I didn’t mind being awake in the early morning hours all that much. Some of the flowers in my garden only bloomed at night. Besides, I didn’t have much to do, so I could nap during the heat of the day. With a planet this tropical, it made sense for Caeorleians to be seminocturnal. Night was the only time I could count on finding Jirulm, the gardener who taught me about the plants in my garden. Ovrumi suggested I would enjoy gardening when he caught me wandering in the corridors, flinching away from the others passing by.
“It’ll be time to prune those soon, Nicklaus,” Jirulm said. The hum of his voice was low, nearly indistinguishable from the light wind rustling through the plants.
“But they’re just barely blooming.” Sure, flowers indoors brightened up the rather plain walls of the Residence, but all the ones in my suite were potted. I didn’t like to snuff out their already brief lives.
“Good thing, too.” He examined the flowers, pulling at one of the fluffy heads. “When agvarali have absorbed enough energy to glow, the heads detach during the final bloom and migrate along the breeze.”
“Oh, I bet that’s beautiful.” I could just imagine the small glowing fluff balls floating along a soft night wind, though I wasn’t sure if I’d get to see it. Fieo, the stubborn ass, refused to believe I’d be going to find the Collectors with his team, so I had no idea when the departure was planned. I’d assumed sooner rather than later, but maybe I’d still get to see the final bloom—some of the heads were already glowing a faint yellow.
Jirulm snorted. “Beautiful… and dangerous.”
I cocked my head sideways. “What do you mean?” Sometimes getting information out of the old alien was like pulling teeth. But when he did speak, he knew basically everything there was to know about plants on Caeorleia.
“They gather energy, like sampanga trees, but so much in such a small sphere means when they touch something—or something touches them, like a careless finger—they explode.”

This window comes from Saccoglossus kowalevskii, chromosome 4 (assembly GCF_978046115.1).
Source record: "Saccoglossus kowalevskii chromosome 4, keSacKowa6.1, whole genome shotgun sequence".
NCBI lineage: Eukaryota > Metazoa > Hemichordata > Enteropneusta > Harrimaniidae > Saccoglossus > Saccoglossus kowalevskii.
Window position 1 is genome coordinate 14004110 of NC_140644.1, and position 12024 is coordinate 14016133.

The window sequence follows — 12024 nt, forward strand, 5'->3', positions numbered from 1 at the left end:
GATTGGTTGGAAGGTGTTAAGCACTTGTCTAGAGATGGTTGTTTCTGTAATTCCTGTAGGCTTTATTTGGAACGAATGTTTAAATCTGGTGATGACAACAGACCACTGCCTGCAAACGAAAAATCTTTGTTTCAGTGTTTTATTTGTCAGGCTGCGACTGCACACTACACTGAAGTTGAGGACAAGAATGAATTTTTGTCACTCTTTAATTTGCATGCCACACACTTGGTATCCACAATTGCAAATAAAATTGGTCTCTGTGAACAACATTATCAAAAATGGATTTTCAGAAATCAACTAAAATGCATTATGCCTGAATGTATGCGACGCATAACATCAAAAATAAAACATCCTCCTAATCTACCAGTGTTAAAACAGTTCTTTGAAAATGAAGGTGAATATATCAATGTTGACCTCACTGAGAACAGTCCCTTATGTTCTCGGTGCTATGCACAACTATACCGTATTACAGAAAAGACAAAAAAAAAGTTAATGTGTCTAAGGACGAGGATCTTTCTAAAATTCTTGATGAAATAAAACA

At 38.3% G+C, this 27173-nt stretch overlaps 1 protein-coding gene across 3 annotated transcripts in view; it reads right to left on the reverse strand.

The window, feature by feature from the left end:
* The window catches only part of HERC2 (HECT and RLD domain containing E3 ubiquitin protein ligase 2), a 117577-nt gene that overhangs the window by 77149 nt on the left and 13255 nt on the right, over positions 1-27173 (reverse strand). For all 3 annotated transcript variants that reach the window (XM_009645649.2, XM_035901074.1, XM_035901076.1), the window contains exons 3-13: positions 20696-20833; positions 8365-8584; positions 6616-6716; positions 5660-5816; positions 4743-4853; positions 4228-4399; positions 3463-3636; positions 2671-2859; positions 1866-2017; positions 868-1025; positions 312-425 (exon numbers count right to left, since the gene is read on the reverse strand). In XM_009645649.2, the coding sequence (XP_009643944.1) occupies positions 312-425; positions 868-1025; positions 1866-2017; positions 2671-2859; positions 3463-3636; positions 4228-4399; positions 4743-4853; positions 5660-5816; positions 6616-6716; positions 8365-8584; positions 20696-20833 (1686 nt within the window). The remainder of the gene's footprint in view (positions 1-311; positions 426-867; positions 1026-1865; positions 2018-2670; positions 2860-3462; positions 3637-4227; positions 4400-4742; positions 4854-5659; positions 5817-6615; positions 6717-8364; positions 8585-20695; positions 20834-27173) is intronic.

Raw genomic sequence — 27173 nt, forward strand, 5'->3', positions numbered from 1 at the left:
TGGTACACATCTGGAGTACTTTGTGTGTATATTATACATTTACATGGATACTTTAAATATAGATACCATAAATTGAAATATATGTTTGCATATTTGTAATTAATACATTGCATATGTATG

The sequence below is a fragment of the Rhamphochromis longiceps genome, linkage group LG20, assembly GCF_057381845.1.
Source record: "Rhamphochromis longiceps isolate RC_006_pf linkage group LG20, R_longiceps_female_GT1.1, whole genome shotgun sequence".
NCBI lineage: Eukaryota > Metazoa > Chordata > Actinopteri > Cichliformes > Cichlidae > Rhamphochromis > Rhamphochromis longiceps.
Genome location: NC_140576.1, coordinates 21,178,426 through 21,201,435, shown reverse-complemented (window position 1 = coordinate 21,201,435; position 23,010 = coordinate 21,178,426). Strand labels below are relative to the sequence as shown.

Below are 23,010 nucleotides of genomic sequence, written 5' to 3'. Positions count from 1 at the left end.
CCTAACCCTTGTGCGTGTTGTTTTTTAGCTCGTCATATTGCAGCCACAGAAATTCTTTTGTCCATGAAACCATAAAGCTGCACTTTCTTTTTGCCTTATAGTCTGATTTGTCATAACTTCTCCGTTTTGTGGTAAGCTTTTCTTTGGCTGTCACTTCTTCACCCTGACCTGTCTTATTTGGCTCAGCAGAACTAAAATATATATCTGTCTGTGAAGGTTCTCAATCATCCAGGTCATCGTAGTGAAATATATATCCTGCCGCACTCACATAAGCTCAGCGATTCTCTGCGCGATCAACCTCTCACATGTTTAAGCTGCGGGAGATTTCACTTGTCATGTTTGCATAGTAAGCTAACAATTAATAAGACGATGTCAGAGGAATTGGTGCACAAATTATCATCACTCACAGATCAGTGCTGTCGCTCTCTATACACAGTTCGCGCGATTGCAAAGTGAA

I snatched my hand back. “Explode?”
His lips twitched at the corners. It was probably the closest I’d come to seeing a smile on his face. “Oh, not enough to kill you, but you could easily lose a finger in the energy jolt that spreads the seeds. Luckily, these blooms are harmless.”
“That doesn’t sound harmless! Why plant these in a garden if they’re so dangerous?” I couldn’t believe they were actually cultivating the damn things.
“They attract insects to pollinate the other plants.” Jirulm tapped one long stem, and one of the creepy flying bugs crawled out of a waving puffball and flew to another vine a few beds over. “See.”
That was one aspect of gardening I could do without. I did not like bugs. I had nightmares of them crawling inside my ears and laying eggs that would hatch into little buggy babies just dying to burrow into my brain. I backed away from the agvarali. “Well, feel free to prune these while I’m gone.”
Thoughts of going into space again on the mission kept crowding into my mind, disturbing the peace I usually found in my garden. I tried pushing them away and succeeded for a while as Jirulm rambled on. After checking the natural spring fountain in the center of the garden that fed the irrigation lines, he left me alone. There was a small carpet of grass around it, the blades a dull gray in the silver light of the moons. Nighttime lent a certain somber feel to the garden, muting the usually vibrant displays; I sighed as I settled on the grass to stare up at the stars twinkling.
There was a lot of beauty in the darkness.
Alicia Nordwell is one of those not so rare creatures, a reader turned writer. Striving to find something interesting to read one day, she decided to write what she wanted instead. Then the voices started … Yep, not only does she talk about herself in the third person for bios, she has voices in her head constantly clamoring to get out.
Fortunately for readers, with the encouragement of her family and friends, she decided for her own sanity to keep writing. Now you can find her stories both free and e-published!She can be found quite often at her blog, where she has a lot of free fiction for readers to enjoy or working hard, or maybe hardly working, as an admin on GayAuthors.org under her online nickname, Cia.
Oh yeah, she’s a wife, mom of two, and lives in the dreary, yet ideal for her redhead complexion, Pacific Northwest. Except for when she disappears into one of the many worlds in her head, of course!
Cia’s Stories: http://www.ciasstories.blogspot.com